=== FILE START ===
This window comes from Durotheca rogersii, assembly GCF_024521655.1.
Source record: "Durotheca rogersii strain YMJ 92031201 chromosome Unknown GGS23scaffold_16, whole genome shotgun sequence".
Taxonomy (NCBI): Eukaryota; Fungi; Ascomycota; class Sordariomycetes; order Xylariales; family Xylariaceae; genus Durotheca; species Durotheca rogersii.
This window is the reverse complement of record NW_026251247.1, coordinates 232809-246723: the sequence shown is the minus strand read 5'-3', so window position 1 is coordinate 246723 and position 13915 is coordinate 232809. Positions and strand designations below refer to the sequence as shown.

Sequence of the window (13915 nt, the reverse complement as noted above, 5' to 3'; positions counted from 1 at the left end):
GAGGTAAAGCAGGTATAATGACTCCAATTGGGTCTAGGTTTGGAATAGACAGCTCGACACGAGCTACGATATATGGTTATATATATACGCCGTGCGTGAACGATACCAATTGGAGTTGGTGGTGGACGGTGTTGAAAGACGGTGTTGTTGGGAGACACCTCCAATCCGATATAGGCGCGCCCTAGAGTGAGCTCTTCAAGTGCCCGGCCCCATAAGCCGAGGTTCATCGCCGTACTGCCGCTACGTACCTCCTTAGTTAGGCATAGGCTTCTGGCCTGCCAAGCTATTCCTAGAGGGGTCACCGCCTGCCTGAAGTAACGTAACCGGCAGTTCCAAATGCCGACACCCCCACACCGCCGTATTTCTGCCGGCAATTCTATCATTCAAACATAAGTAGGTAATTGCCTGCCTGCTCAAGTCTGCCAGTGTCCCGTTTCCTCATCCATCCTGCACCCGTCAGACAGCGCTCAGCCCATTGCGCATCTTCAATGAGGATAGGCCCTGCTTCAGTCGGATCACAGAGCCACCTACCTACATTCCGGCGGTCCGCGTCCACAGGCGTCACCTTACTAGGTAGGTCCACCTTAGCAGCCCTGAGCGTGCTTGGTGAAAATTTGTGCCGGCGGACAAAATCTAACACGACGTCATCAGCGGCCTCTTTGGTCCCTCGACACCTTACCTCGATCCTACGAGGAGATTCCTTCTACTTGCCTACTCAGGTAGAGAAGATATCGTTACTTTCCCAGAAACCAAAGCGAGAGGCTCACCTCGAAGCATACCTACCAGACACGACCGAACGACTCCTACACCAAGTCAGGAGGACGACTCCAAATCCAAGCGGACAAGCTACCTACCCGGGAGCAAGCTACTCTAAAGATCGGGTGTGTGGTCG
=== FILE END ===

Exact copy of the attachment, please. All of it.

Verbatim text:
This window comes from Durotheca rogersii, assembly GCF_024521655.1.
Source record: "Durotheca rogersii strain YMJ 92031201 chromosome Unknown GGS23scaffold_16, whole genome shotgun sequence".
Taxonomy (NCBI): Eukaryota; Fungi; Ascomycota; class Sordariomycetes; order Xylariales; family Xylariaceae; genus Durotheca; species Durotheca rogersii.
This window is the reverse complement of record NW_026251247.1, coordinates 232809-246723: the sequence shown is the minus strand read 5'-3', so window position 1 is coordinate 246723 and position 13915 is coordinate 232809. Positions and strand designations below refer to the sequence as shown.

Sequence of the window (13915 nt, the reverse complement as noted above, 5' to 3'; positions counted from 1 at the left end):
GAGGTAAAGCAGGTATAATGACTCCAATTGGGTCTAGGTTTGGAATAGACAGCTCGACACGAGCTACGATATATGGTTATATATATACGCCGTGCGTGAACGATACCAATTGGAGTTGGTGGTGGACGGTGTTGAAAGACGGTGTTGTTGGGAGACACCTCCAATCCGATATAGGCGCGCCCTAGAGTGAGCTCTTCAAGTGCCCGGCCCCATAAGCCGAGGTTCATCGCCGTACTGCCGCTACGTACCTCCTTAGTTAGGCATAGGCTTCTGGCCTGCCAAGCTATTCCTAGAGGGGTCACCGCCTGCCTGAAGTAACGTAACCGGCAGTTCCAAATGCCGACACCCCCACACCGCCGTATTTCTGCCGGCAATTCTATCATTCAAACATAAGTAGGTAATTGCCTGCCTGCTCAAGTCTGCCAGTGTCCCGTTTCCTCATCCATCCTGCACCCGTCAGACAGCGCTCAGCCCATTGCGCATCTTCAATGAGGATAGGCCCTGCTTCAGTCGGATCACAGAGCCACCTACCTACATTCCGGCGGTCCGCGTCCACAGGCGTCACCTTACTAGGTAGGTCCACCTTAGCAGCCCTGAGCGTGCTTGGTGAAAATTTGTGCCGGCGGACAAAATCTAACACGACGTCATCAGCGGCCTCTTTGGTCCCTCGACACCTTACCTCGATCCTACGAGGAGATTCCTTCTACTTGCCTACTCAGGTAGAGAAGATATCGTTACTTTCCCAGAAACCAAAGCGAGAGGCTCACCTCGAAGCATACCTACCAGACACGACCGAACGACTCCTACACCAAGTCAGGAGGACGACTCCAAATCCAAGCGGACAAGCTACCTACCCGGGAGCAAGCTACTCTAAAGATCGGGTGTGTGGTCG